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Enjoying work or burdened by it? How anaesthetists experience and handle difficulties at work: a qualitative study
Uppsala universitet, Hälso- och sjukvårdsforskning, Sweden.
Uppsala universitet, Hälso- och sjukvårdsforskning, Sweden.
Uppsala universitet, Hälso- och sjukvårdsforskning, Sweden.ORCID iD: 0000-0002-4302-5529
2007 (English)In: British Journal of Anaesthesia, ISSN 0007-0912, E-ISSN 1471-6771, Vol. 99, no 4, 493-499 p.Article in journal (Refereed) Published
Abstract [en]

Background: The aim of this study was to explore difficulties at work fromanaesthetists’ own perspective and to examine how anaesthetistshandle and cope with situations that are perceived as difficultand potentially stressful.

Methods: Two sets of interviews were conducted with 19 specialist anaesthetistsin Sweden. The first set of interviews aimed at finding howthe anaesthetists experienced difficulties at work. It consistedof in-depth interviews based on one open-ended question. Weanalysed the interviews with a phenomenological method, lookingfor themes in anaesthetists’ descriptions of difficultiesat work. In the second set, the interviews were semi-structuredwith open-ended questions, based on themes found in the firstinterview set. These interviews aimed at exploring how the intervieweesdescribed their ways of handling difficulties and how they copedwith potentially stressful situations.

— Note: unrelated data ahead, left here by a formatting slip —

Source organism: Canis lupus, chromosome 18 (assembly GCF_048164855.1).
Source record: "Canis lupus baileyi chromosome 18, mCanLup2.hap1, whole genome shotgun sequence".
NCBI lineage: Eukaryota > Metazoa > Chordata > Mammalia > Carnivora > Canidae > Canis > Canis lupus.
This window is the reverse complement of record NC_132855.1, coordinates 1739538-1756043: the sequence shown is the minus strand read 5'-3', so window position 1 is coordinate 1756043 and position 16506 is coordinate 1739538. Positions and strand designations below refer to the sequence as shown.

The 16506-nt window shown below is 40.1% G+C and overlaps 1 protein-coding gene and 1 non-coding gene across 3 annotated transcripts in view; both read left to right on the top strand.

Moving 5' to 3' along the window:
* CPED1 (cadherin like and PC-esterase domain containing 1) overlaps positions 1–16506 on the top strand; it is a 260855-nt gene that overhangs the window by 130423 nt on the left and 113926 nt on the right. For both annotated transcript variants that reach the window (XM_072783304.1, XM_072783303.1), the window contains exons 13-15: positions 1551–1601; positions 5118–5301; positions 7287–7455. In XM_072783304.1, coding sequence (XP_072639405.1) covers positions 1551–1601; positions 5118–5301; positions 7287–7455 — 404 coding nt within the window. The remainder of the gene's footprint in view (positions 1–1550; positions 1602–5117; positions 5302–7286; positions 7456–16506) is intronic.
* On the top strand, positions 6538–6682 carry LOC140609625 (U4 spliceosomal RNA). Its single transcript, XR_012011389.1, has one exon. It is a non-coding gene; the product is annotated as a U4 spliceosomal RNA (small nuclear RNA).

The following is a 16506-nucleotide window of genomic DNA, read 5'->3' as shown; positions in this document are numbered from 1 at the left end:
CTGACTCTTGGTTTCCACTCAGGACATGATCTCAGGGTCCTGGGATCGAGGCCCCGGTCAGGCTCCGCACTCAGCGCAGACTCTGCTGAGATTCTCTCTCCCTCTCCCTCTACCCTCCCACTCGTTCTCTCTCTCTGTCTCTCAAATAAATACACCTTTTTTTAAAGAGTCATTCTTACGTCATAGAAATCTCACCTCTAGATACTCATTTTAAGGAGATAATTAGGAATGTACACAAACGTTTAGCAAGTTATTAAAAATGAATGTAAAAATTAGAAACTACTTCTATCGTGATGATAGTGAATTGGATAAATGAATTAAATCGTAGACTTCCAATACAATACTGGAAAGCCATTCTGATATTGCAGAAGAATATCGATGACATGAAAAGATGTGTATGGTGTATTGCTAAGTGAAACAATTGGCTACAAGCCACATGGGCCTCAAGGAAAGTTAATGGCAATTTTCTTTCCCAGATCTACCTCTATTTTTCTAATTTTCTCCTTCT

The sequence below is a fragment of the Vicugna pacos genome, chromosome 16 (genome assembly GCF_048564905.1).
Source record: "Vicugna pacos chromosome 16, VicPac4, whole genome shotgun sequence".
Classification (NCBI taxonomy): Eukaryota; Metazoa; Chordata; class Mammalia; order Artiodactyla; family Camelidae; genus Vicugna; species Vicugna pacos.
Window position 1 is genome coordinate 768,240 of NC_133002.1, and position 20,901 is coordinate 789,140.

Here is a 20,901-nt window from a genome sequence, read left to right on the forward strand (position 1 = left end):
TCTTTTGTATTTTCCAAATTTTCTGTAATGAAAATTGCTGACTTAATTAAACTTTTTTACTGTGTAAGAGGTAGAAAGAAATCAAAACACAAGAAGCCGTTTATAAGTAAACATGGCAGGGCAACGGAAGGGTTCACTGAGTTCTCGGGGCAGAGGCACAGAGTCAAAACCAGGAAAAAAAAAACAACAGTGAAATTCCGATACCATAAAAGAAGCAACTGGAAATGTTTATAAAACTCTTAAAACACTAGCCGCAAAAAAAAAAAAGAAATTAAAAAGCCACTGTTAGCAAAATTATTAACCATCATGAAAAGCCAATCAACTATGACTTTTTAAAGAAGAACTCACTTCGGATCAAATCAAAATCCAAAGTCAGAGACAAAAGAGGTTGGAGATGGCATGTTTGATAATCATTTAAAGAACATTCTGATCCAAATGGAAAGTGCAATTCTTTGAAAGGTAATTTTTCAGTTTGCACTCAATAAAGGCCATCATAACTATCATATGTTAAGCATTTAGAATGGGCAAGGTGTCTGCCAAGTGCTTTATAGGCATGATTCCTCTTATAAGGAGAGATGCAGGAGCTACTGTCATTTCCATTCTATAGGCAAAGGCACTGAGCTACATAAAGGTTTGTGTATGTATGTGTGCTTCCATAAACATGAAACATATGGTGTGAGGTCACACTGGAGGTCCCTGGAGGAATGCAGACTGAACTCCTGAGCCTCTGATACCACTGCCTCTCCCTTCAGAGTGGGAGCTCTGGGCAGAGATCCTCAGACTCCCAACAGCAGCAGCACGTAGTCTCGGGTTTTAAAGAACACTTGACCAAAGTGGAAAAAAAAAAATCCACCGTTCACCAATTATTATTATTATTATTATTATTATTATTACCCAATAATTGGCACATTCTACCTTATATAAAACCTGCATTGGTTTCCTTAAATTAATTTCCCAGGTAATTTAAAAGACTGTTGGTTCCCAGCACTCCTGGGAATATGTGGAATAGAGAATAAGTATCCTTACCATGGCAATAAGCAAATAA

Results: Analysis of the first set of interviews resulted in five themes,describing how the anaesthetists experienced difficulties atwork. All interviewees talked about difficulties related tomore than one of the themes. The second set of interviews revealedtwo main categories of ways of handling difficulties. First,problem solving consisted of descriptions of methods for handlingdifficult situations which aimed at solving problems, and second,coping strategies described ways of appraising potentially stressfulsituations that minimized stress, despite the problem not beingsolved.

Conclusions: The anaesthetists interviewed in this study maintained thatthey enjoyed work and could see no external obstacles to doinga good job. They had arrived at a reconciliation of their workwith its inherent difficulties and problems. Getting accessto their coping strategies might help young anaesthetists tocome to terms with their work.

Place, publisher, year, edition, pages
2007. Vol. 99, no 4, 493-499 p.
Keyword [en]
anaesthetist, risks, education, junior staff, stress
National Category
Medical and Health Sciences Nursing
Identifiers
URN: urn:nbn:se:mdh:diva-21533DOI: 10.1093/bja/aem233ISI: 000250198700006PubMedID: 17704090Scopus ID: 2-s2.0-34548687036OAI: oai:DiVA.org:mdh-21533DiVA: diva2:649151
Available from: 2004-09-10 Created: 2013-09-17 Last updated: 2015-06-30Bibliographically approved

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CiteExportLink to record
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Cite
Citation style
  • apa
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  • de-DE
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Output format
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